Industrial Refractive Index Transmitters

Loop diagram
Example flow loop diagram
showing role of transmitter.
Transmitters are process control field devices. They receive input from a connected process sensor, then convert the sensor signal to an output signal using a transmission protocol. The output signal is passed to a monitoring, control, or decision device for use in documenting, regulating, or monitoring a process or operation.

Transmitters are available for almost every measured parameter in process control, and often referred to according to the process condition which they measure.

The refractive index determines how much light is bent, or refracted, when entering a material. When light moves from one medium to another, it changes direction (refracted). This change in the direction of the light can be measured and applied to properties of the material.

Refractive Index transmitter
Example of Industrial Refractive Indextransmitter/controller.
Can act as transmitter alone, or with
optional PID control functions.
Industrial Refractive Index transmitters directly measure the refractive index of process fluids. It then conditions the input signal, making it linear, and then converts that signal into any number of customer-desired units (Brix, Percent Solids, Dissolved Solids, SGU, R.I., etc.) and transmits a standard, linear electrical output (4 to 20 mA) that can be utilized by receiving instruments and displays.

Many transmitters are provided with higher order functions in addition to merely converting an input signal to an output signal. On board displays, keypads, Bluetooth connectivity, and a host of industry standard communication protocols can also be had as an integral part of many process transmitters. Other functions that provide alarm or safety action are more frequently part of the transmitter package, as well.

Industrial Refractive Index transmitters have evolved from simple signal conversion devices to higher functioning, efficient, easy to apply and maintain instruments utilized for providing input to process control systems.

For more information on Industrial Refractive Index transmitters visit Electron Machine at or call 352-669-3101.

What is Refraction?

diagram 1 refraction
Diagram 1
Light rays travel through space in a straight line at approximately 300,000 km/s. As light passes through a transparent medium, such as water or glass, its speed is decreased.

For glass, its reduced to 200,000 kilometers per second, and for water the speed is 225,000 kilometers per second.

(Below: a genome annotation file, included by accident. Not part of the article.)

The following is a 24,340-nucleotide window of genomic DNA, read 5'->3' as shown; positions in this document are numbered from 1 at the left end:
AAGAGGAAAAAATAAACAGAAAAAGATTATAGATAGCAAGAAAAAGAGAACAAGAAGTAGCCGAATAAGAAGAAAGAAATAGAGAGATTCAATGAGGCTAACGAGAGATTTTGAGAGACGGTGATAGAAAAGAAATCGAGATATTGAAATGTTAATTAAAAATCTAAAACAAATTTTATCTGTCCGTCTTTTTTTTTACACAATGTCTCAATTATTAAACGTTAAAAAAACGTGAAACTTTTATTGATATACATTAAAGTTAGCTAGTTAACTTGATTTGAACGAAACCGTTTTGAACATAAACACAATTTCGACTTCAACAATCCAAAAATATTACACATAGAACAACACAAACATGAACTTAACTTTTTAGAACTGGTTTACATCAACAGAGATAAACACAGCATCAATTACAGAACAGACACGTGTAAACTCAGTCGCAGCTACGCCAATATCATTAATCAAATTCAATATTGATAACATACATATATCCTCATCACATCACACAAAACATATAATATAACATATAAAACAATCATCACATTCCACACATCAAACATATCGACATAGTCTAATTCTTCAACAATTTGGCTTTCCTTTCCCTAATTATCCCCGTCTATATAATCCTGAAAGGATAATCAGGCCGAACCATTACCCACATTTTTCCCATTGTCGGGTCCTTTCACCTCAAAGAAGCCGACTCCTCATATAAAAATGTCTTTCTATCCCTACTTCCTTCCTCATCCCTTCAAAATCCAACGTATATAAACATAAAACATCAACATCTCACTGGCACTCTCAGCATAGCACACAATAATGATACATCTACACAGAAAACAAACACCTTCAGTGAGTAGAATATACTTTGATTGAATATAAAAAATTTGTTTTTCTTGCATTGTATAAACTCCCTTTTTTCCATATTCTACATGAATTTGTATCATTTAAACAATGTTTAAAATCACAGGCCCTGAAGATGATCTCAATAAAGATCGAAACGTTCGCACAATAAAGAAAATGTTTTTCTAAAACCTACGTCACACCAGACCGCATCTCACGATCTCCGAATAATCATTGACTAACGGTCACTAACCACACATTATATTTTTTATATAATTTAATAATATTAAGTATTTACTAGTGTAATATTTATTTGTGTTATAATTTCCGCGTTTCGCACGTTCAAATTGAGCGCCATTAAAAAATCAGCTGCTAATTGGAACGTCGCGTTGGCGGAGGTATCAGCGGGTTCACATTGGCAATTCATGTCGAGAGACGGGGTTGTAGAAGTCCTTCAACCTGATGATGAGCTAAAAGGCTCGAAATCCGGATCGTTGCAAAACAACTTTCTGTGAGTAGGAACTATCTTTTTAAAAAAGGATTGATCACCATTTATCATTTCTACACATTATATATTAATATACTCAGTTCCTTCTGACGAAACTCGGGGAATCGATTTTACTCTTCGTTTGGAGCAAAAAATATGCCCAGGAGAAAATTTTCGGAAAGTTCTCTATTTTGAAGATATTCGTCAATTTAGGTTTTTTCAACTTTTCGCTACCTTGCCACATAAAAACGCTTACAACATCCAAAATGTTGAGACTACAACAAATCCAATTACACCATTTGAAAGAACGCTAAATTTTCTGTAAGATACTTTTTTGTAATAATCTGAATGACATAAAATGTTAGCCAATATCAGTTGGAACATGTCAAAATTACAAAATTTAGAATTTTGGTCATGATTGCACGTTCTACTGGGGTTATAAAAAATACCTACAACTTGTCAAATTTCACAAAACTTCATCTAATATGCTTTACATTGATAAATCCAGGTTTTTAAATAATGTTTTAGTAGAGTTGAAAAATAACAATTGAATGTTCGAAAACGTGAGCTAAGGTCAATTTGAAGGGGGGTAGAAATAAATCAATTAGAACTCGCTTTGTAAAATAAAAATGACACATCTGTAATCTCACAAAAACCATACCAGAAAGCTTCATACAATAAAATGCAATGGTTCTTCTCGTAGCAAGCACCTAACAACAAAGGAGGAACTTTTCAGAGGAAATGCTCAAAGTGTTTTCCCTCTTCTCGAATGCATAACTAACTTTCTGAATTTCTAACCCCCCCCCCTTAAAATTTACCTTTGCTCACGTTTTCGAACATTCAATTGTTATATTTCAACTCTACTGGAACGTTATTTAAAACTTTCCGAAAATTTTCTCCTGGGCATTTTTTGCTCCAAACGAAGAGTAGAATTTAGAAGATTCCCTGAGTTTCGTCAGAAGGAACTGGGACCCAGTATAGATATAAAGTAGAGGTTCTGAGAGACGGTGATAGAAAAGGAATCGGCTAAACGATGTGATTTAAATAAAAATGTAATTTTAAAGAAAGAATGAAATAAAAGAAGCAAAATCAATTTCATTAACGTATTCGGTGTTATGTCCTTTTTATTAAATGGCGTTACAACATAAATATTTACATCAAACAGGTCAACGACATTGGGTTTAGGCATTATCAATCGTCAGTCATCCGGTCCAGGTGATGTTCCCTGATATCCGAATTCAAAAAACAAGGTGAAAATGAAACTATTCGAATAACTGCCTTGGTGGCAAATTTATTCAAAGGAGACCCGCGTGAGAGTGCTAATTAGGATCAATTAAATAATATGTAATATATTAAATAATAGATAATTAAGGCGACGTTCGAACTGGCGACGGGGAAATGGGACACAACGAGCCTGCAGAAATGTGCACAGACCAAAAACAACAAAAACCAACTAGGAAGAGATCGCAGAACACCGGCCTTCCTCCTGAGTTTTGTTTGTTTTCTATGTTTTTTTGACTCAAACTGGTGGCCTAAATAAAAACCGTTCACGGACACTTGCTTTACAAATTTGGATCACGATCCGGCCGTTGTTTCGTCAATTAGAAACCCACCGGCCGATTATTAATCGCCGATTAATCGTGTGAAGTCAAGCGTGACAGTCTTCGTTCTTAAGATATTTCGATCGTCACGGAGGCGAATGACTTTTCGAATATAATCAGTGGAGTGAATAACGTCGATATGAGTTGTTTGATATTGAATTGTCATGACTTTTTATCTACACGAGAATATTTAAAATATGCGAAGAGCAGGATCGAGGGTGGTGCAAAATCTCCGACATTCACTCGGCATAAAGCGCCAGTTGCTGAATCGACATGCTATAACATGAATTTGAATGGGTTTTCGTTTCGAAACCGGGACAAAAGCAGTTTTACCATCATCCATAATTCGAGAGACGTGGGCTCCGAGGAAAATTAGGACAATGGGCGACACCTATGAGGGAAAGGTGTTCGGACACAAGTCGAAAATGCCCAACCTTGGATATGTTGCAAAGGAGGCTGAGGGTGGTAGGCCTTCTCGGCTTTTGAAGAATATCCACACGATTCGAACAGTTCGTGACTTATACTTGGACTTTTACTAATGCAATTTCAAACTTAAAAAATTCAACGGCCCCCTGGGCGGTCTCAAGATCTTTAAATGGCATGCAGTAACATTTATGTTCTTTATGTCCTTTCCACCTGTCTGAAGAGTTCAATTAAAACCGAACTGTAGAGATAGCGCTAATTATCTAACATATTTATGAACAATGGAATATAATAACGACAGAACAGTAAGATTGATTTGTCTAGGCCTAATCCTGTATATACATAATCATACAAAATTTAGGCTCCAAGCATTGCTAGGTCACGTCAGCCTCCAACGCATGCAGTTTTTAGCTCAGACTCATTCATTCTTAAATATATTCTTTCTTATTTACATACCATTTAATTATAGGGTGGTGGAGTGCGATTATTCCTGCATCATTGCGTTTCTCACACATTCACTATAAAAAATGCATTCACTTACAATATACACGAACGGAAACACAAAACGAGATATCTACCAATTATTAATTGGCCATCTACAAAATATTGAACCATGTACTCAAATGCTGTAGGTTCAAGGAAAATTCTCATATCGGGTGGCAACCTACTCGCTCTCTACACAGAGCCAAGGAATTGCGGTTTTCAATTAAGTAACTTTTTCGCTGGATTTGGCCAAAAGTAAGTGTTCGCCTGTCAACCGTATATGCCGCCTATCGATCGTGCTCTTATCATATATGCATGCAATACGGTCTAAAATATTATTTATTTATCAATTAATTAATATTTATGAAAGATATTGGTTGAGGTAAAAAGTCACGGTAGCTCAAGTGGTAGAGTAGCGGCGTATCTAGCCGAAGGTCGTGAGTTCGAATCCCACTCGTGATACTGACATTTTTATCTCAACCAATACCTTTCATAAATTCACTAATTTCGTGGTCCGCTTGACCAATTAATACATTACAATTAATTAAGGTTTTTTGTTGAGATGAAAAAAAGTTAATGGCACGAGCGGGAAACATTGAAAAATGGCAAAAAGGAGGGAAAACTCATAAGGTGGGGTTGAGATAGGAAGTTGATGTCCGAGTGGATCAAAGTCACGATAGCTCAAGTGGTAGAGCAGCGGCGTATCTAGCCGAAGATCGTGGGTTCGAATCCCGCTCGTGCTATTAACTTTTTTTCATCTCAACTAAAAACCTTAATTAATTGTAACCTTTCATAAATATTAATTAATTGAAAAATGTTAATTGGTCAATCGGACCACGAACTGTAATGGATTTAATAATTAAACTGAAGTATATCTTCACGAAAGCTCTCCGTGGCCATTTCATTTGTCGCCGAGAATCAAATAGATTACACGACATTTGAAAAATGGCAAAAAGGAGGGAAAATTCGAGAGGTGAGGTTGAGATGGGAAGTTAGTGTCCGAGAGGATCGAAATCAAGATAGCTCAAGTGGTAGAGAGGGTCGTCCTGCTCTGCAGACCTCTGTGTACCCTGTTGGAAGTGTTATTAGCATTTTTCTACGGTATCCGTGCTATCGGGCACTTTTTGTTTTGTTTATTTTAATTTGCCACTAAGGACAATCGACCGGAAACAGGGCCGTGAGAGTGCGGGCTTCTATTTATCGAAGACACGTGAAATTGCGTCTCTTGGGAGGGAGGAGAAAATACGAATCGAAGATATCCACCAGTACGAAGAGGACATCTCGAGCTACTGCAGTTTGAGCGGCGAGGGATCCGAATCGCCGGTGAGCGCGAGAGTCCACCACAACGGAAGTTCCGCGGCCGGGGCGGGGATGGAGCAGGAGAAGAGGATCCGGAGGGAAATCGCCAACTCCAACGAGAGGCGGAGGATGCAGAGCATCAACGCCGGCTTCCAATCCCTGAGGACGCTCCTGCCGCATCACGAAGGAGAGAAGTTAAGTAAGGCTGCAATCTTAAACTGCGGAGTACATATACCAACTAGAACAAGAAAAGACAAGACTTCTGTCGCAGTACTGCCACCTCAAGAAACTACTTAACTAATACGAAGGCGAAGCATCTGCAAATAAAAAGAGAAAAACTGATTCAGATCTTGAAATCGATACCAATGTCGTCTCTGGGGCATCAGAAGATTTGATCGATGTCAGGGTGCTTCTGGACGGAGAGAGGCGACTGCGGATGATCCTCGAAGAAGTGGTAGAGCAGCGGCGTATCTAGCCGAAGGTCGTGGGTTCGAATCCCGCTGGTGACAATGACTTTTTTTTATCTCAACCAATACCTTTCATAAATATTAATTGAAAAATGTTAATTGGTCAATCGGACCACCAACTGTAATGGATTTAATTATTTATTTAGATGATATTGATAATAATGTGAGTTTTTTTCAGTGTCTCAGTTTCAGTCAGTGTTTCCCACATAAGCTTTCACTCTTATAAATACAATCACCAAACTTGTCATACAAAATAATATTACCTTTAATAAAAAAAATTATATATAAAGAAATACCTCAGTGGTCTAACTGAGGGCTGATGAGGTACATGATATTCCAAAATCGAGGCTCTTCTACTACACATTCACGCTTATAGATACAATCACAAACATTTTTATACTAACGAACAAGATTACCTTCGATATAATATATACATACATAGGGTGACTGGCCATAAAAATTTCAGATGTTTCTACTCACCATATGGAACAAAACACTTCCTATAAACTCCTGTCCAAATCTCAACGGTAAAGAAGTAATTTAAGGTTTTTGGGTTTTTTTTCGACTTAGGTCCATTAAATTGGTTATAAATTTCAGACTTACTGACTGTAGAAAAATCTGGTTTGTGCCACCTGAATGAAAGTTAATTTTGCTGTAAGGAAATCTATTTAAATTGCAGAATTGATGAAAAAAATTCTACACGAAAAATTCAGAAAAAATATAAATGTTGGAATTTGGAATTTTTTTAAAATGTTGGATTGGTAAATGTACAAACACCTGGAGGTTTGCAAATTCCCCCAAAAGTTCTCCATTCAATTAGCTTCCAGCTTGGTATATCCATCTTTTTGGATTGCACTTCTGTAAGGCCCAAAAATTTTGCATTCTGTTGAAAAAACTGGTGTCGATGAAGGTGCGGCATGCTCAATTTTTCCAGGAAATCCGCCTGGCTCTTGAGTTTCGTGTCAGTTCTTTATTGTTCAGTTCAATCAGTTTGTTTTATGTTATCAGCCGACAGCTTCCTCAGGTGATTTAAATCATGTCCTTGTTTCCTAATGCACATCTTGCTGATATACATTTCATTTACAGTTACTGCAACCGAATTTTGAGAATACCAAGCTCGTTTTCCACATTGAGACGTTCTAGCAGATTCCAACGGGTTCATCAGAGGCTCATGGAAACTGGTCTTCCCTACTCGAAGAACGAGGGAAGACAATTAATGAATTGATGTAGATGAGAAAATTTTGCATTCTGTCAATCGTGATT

If the light enters into a medium perpendicular to the surface, it passes straight through but at a slower speed. However if the light beam arrives at the medium surface at an angle, not only will it speed be reduced, but it will bend due to a process called refraction.

To better visualize this phenomenon let's look at Diagram 1. As a beam of light reaches the surface of a medium the lower portion enters first and is slow down. However, the upper portion is still traveling at the speed of light until it arrives at the surface and enters.
This speed difference at the top and bottom aspects of the light path causes it to pivot, bending toward what is referred to as the normal. This is an imaginary line drawn perpendicularly to the surface of the material.
Transparent materials have what is called a refractive index. This is the speed at which light travels in a medium compared to like traveling in a vacuum.
For example, typical glass has a refractive index of 1.33. This is calculated by dividing the speed of light in a vacuum (300,000 km/s) by the speed of light in glass (225,000 km/s).
The refractive index of air is 1.0003. Anytime a light beam travels from a medium with a low index of refraction, like air, to a medium with a higher index of refraction, like glass, the beam of light will bend toward the normal.
Likewise when the beam of light exits a highly refractive medium into a medium with the low index of refraction, the process is reversed.
The bottom portion of the beam of light exits first, and resumes at the speed of light, with the top portion still at the speed determined by the medium. This causes the beam to pivot away from the normal line.

Benchtop Refractometer Rugged Enough For Field Use

DSA E-Scan
Dissolved Solids Analyzer
Refractometry is a widely employed analytical technique used to indirectly measure dissolved solids content of subject liquids. The process employs a refractometer, a device or instrument, to determine the refractive index for a test sample. The measurement is employed throughout science and industry to assess a material's composition or purity.

The refractive index of a substance is dependent, in part, upon temperature and the wavelength of light used in the measurement. Common applications include Brix testing for sucrose level, along with others in the beverage, pulp and paper, chemical, flavor, and fragrance industries. Refractometry is used as a quality control measurement, to assure uniformity among product batches.

Manual refractometers have been available for many years and require human observation and interpretation of a scale reading to obtain a refractive index. Automatic, as well as in-line units are available today that provide uniform accuracy and faster sample processing.

The DSA E-Scan, manufactured by Electron Machine, is an automatic, bench-top critical angle refractometer with a digital readout and temperature-controlled sample chamber. Its compact size and rugged design permit operation in the field and in areas with limited space. The unit provides fast and accurate refractive index measurements of sample liquids.